Why it matters: Anyone who has been an active internet user for an extended period has likely dealt with criticism of some sort, but companies and business owners tend to get the worst of it. Whether openly hostile or merely critical, negative reviews for products and services are the norm, and tech companies have made it easier than ever for users to share their opinions.

However, opting to do so might just land you in hot water in some circumstances, as one anonymous Google user is about to learn. A dentist based out of Melbourne, Australia, has managed to convince a federal judge to order Google to "unmask" the individual behind a negative review left on his business' Google page.

The dentist, Matthew Kabbabe, claims the three-month-old review in question is the only negative one his business has received to date. "I believe it is extremely unfair that people are allowed to anonymously attack honest, hardworking small businesses," Kabbabe said in a statement to ABC.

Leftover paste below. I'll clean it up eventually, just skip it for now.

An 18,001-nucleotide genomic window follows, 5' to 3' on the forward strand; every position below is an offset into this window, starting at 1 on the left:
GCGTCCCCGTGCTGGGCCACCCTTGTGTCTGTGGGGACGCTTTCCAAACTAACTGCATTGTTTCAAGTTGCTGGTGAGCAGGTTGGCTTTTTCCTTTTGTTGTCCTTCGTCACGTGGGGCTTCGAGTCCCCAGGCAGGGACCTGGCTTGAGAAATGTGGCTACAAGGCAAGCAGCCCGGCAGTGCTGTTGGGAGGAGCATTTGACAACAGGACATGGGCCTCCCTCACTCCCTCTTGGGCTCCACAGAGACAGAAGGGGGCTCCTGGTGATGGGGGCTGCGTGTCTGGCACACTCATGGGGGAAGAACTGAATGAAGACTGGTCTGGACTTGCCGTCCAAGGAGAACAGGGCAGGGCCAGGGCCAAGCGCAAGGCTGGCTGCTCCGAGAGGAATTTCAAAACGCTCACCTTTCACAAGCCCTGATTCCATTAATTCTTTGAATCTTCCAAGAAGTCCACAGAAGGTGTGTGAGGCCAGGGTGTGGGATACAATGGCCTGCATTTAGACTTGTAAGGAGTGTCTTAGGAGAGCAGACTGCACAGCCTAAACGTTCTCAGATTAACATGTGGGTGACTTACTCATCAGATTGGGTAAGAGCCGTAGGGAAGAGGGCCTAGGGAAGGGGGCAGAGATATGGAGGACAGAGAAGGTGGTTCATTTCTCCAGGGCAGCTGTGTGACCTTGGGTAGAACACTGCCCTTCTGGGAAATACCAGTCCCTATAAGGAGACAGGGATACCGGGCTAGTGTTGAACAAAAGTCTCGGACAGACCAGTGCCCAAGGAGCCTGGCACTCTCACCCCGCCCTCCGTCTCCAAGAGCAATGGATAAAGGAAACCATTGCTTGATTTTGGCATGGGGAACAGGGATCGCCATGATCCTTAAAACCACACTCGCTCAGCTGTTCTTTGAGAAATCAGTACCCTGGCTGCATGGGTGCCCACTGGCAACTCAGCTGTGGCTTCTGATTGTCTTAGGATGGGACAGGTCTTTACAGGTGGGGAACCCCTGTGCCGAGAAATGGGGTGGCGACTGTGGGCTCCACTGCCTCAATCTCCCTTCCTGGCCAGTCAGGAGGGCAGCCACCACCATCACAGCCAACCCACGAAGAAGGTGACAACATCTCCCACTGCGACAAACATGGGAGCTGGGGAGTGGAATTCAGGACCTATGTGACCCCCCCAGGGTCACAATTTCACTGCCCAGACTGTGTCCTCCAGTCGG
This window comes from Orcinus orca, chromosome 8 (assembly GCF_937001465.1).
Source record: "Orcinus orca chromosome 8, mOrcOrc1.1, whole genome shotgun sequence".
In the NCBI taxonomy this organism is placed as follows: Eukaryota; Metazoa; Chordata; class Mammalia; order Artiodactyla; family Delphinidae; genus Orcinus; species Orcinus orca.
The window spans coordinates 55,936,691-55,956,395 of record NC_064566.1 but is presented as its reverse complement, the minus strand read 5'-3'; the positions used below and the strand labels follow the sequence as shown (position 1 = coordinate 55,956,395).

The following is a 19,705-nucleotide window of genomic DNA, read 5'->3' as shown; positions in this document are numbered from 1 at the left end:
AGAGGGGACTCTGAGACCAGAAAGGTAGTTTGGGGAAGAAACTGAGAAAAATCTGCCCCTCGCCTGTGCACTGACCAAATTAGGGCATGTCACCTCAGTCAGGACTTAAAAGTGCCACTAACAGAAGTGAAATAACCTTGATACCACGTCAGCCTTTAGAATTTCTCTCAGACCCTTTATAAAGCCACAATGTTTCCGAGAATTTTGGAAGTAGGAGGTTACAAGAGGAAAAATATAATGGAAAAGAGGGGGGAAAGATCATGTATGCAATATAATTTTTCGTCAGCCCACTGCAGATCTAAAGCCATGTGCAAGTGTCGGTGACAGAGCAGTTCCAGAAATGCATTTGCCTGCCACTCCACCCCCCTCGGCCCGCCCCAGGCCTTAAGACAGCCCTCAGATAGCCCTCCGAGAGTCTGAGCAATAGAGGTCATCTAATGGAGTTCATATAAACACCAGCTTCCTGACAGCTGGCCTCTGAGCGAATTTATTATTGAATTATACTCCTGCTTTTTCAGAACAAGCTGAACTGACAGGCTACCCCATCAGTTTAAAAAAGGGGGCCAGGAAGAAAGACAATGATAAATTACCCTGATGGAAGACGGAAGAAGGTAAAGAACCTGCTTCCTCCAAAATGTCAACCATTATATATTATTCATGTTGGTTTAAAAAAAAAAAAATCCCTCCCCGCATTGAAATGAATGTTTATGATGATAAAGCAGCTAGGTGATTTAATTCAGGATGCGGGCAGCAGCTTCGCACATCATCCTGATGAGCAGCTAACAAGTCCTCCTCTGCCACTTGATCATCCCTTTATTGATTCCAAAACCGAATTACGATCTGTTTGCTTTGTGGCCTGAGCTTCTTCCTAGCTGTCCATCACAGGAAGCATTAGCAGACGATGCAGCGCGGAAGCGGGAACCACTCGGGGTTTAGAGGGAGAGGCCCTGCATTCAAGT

The anonymous reviewer (who goes by the username "CBsm 23") could have information like his IP address, phone number, and full name divulged if Google complies with the judge's order.

Kabbabe, and his lawyer Mark Stanarevic, feel the negative review constitutes defamation. Stanarevic says his client has lost "thousands" of dollars in business due to the criticism.

For our part, we were unable to find CBsm 23's review anywhere on Dr. Kabbabe's "Asprodontics" Google page. There are 28 reviews in total, and all of them give Asprodontics a full five-star rating (though, somehow, the practice has a 4.9/5 overall score). It's possible that the individual pulled the review in response to this legal action, but we cannot say for sure.

Either way, it's somewhat difficult to believe that a single negative review (out of at least 29) would be enough to negatively impact any business -- especially an otherwise well-respected dentistry practice -- to a meaningful degree. With that said, we're not business or legal experts, so we'll leave all final judgement to the courts.

Image credit: Shutterstock (2).